Nevertheless, in spite of the fact that repression is reinforced as a means of social control, the people and its organizations resist it and try to keep on struggling. They don’t bow down their heads, but instead, displaying a historic persistence to construct a just, democratic, equitable Mexico, look for alternatives to meet the urgent need to live with dignity.

What can we, the political prisoners and prisoners of conscience, do in the midst of this grueling reality?

What can we do locked up in the thick of impunity?

We can refuse to surrender, refuse to renounce what we believe, refuse to repent for having done the best we can to bring about social well-being, the well-being of the people of which we are an indissoluble part.

We can share the dignity of being one more expression of the unbreakable will of our people to free ourselves from continuous, murderous exploitation and oppression.
Day after day, we can feel proud because we’ve chosen not to sell our pen or our thoughts to the highest bidder, because our arms will never be used for beating up demonstrators or for killing dissidents, because we don’t plan repressive strategies, because we don’t call on people to renounce a just, necessary struggle.

We can demand our freedom and that of each and every political prisoner in our country.
How we’d love to see all the organizations united around a common program of struggle! How we’d love for the freedom of all political prisoners and prisoners of conscience and the live presentation of detained / disappeared people to be common demands! Nevertheless, we’re conscious that this unity that is so necessary for the social movement will be the product of a complex process whose duration will depend on the ability of all those who participate in the struggle for a better world.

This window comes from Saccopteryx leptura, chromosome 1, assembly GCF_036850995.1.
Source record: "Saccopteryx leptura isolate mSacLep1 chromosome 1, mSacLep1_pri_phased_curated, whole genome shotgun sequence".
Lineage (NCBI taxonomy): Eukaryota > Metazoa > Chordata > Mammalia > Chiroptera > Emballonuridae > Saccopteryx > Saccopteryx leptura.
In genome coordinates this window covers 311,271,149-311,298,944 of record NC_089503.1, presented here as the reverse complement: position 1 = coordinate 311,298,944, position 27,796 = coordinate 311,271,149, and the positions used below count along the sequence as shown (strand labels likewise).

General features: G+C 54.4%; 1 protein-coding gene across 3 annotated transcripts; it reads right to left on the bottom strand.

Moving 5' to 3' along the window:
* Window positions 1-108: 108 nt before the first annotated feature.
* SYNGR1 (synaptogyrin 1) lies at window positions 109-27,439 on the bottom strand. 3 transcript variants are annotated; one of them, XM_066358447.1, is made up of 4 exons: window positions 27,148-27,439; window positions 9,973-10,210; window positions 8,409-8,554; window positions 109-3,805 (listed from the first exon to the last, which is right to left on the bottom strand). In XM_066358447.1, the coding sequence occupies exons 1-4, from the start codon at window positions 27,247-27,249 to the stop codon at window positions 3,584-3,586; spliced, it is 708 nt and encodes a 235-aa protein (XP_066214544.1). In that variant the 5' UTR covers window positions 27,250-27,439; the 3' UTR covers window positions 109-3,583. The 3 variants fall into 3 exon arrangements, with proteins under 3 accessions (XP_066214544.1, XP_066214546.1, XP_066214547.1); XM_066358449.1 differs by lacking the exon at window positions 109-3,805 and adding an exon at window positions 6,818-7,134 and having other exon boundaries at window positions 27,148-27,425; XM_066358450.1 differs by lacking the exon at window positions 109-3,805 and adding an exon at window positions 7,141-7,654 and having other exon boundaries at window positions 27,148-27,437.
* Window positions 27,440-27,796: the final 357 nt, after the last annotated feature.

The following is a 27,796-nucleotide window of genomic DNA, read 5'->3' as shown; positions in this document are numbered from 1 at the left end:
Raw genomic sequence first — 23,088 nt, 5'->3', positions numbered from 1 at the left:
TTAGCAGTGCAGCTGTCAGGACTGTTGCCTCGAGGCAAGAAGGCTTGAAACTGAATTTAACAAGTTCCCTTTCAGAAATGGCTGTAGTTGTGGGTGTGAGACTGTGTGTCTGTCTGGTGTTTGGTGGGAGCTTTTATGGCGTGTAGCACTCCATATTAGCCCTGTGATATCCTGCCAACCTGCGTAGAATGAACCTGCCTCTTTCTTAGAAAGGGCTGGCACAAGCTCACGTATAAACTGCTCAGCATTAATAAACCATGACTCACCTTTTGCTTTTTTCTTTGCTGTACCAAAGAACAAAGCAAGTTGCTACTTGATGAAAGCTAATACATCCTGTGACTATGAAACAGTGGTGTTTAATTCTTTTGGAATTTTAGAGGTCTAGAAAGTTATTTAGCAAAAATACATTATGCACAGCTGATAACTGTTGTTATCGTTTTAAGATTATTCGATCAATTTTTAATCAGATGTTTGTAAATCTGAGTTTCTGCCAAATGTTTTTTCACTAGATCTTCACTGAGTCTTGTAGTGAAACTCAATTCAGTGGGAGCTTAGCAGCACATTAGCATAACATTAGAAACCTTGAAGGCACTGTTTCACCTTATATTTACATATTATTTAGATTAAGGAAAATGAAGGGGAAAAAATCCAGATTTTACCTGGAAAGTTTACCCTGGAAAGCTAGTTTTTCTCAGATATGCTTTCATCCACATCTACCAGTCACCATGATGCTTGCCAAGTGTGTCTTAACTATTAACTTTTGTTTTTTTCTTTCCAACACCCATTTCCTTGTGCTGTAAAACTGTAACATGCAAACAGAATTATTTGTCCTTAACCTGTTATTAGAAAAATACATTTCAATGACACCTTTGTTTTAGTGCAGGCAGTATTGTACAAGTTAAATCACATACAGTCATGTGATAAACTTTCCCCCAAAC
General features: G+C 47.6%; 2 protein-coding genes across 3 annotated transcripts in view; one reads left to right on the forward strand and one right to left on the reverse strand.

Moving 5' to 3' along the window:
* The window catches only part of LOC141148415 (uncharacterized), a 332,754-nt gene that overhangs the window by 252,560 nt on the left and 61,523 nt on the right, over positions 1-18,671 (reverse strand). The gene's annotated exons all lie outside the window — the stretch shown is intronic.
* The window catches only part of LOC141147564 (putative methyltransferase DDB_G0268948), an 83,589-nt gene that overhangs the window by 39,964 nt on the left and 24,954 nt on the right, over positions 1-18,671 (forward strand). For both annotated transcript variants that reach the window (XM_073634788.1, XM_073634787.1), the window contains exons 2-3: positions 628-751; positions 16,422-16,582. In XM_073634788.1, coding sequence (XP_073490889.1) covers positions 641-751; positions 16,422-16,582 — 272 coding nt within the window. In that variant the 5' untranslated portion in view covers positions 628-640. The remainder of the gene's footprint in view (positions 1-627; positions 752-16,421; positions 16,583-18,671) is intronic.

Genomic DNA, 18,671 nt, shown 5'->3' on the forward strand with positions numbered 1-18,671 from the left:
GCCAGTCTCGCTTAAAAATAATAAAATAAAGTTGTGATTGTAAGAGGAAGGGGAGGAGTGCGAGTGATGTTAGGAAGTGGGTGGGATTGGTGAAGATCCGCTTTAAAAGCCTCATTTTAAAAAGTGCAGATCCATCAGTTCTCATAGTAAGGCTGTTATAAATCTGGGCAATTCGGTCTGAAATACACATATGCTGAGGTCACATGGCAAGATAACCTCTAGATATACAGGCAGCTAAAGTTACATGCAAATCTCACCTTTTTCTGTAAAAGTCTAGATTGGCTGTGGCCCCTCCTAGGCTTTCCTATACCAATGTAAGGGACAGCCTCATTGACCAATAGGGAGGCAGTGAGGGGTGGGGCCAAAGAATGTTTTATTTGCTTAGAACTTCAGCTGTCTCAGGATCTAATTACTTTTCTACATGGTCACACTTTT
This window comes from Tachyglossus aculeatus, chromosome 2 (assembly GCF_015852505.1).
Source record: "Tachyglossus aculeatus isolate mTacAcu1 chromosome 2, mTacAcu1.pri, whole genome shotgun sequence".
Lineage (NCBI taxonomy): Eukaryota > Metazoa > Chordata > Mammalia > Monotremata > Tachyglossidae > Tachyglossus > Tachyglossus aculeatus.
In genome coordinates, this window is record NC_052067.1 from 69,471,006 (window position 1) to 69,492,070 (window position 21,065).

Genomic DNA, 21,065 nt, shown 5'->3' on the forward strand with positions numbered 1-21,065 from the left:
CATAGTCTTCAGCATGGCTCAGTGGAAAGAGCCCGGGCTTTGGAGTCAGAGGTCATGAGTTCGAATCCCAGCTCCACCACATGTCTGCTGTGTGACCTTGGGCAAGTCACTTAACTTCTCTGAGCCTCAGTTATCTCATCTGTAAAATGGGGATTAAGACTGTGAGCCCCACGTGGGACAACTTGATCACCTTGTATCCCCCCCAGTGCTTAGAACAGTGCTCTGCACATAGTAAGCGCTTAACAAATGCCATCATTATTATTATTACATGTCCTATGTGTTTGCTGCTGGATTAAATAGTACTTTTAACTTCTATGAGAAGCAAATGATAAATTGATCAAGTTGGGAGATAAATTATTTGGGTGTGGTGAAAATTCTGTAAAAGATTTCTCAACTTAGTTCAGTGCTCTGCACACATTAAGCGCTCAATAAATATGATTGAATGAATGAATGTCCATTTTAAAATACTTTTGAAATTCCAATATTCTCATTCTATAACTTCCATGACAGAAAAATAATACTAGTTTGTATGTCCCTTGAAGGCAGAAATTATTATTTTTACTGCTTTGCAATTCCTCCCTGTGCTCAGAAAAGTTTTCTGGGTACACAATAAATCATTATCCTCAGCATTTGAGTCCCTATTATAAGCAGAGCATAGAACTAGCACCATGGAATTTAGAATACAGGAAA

Meanwhile, we’ll keep on, unrepentant, sorting out the conditions of imprisonment that are often difficult, trusting that our people will create for itself men who are capable of leading it, in the same way that it created Hidalgo, Morelos, Juárez, Zapata, Villa; men who must be more than charismatic leaders, who must be apt at creating collectivities capable of pushing forward the historic longings and aspirations that have yet to be satisfied.

This coming August 13, Héctor and I will complete six years of illegal, unjust imprisonment, of being State hostages, of being prisoners of conscience.

We want to thank each and every organization and person in Mexico and other countries that have shown their solidarity with us, and also with Alejandro and Pablo Alvarado when they were prisoners and with the members of the committees fighting for our freedom.

To these organizations and individuals we want to say that we will resist for as long as we are in prison. There’s nothing in us that makes us want to stop. To resist is to be alive, deal with adversity and be patient.

Please receive our fraternal, combative greetings.

All our love to our parents.

Six years of illegal, unjust imprisonment!
Five years, nine months since the murder of Digna Ochoa!
Prisoners today, forever free!

CEFERESO No. 1 “Altiplano”. Almoloya de Juárez, State of Mexico.
July, 2007.